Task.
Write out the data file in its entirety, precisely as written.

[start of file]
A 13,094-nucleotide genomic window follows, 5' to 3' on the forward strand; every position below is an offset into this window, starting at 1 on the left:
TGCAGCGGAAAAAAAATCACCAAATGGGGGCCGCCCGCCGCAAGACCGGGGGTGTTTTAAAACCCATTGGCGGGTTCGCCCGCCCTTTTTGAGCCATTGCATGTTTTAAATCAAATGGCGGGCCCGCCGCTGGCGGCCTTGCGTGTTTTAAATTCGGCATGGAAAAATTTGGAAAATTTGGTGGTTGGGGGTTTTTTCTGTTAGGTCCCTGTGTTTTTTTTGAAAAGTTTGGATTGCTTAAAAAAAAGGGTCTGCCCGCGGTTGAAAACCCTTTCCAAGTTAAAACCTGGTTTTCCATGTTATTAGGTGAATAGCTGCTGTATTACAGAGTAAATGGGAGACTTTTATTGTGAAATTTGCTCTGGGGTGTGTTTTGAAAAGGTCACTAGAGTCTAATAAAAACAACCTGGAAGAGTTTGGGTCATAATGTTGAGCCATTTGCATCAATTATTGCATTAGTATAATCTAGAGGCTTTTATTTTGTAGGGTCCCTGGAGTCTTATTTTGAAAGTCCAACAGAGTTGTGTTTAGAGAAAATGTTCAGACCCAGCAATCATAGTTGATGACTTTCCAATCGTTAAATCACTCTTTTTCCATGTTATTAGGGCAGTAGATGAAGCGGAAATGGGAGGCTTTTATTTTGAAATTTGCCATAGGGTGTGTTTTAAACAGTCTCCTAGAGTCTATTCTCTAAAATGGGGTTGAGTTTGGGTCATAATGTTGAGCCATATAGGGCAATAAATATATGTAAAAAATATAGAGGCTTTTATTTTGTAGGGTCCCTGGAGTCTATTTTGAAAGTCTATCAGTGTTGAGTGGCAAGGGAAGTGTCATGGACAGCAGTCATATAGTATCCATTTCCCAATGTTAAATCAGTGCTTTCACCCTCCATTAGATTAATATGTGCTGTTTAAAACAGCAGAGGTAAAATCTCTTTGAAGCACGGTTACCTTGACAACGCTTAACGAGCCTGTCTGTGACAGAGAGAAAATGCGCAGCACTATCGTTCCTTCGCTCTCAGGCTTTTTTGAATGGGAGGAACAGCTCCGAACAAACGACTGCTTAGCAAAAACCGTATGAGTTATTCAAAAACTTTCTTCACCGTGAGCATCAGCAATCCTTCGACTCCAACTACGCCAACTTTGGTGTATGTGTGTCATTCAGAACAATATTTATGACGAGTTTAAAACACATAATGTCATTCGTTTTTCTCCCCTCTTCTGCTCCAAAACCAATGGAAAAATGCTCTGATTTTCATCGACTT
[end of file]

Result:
A 13,094-nucleotide genomic window follows, 5' to 3' on the forward strand; every position below is an offset into this window, starting at 1 on the left:
TGCAGCGGAAAAAAAATCACCAAATGGGGGCCGCCCGCCGCAAGACCGGGGGTGTTTTAAAACCCATTGGCGGGTTCGCCCGCCCTTTTTGAGCCATTGCATGTTTTAAATCAAATGGCGGGCCCGCCGCTGGCGGCCTTGCGTGTTTTAAATTCGGCATGGAAAAATTTGGAAAATTTGGTGGTTGGGGGTTTTTTCTGTTAGGTCCCTGTGTTTTTTTTGAAAAGTTTGGATTGCTTAAAAAAAAGGGTCTGCCCGCGGTTGAAAACCCTTTCCAAGTTAAAACCTGGTTTTCCATGTTATTAGGTGAATAGCTGCTGTATTACAGAGTAAATGGGAGACTTTTATTGTGAAATTTGCTCTGGGGTGTGTTTTGAAAAGGTCACTAGAGTCTAATAAAAACAACCTGGAAGAGTTTGGGTCATAATGTTGAGCCATTTGCATCAATTATTGCATTAGTATAATCTAGAGGCTTTTATTTTGTAGGGTCCCTGGAGTCTTATTTTGAAAGTCCAACAGAGTTGTGTTTAGAGAAAATGTTCAGACCCAGCAATCATAGTTGATGACTTTCCAATCGTTAAATCACTCTTTTTCCATGTTATTAGGGCAGTAGATGAAGCGGAAATGGGAGGCTTTTATTTTGAAATTTGCCATAGGGTGTGTTTTAAACAGTCTCCTAGAGTCTATTCTCTAAAATGGGGTTGAGTTTGGGTCATAATGTTGAGCCATATAGGGCAATAAATATATGTAAAAAATATAGAGGCTTTTATTTTGTAGGGTCCCTGGAGTCTATTTTGAAAGTCTATCAGTGTTGAGTGGCAAGGGAAGTGTCATGGACAGCAGTCATATAGTATCCATTTCCCAATGTTAAATCAGTGCTTTCACCCTCCATTAGATTAATATGTGCTGTTTAAAACAGCAGAGGTAAAATCTCTTTGAAGCACGGTTACCTTGACAACGCTTAACGAGCCTGTCTGTGACAGAGAGAAAATGCGCAGCACTATCGTTCCTTCGCTCTCAGGCTTTTTTGAATGGGAGGAACAGCTCCGAACAAACGACTGCTTAGCAAAAACCGTATGAGTTATTCAAAAACTTTCTTCACCGTGAGCATCAGCAATCCTTCGACTCCAACTACGCCAACTTTGGTGTATGTGTGTCATTCAGAACAATATTTATGACGAGTTTAAAACACATAATGTCATTCGTTTTTCTCCCCTCTTCTGCTCCAAAACCAATGGAAAAATGCTCTGATTTTCATCGACTT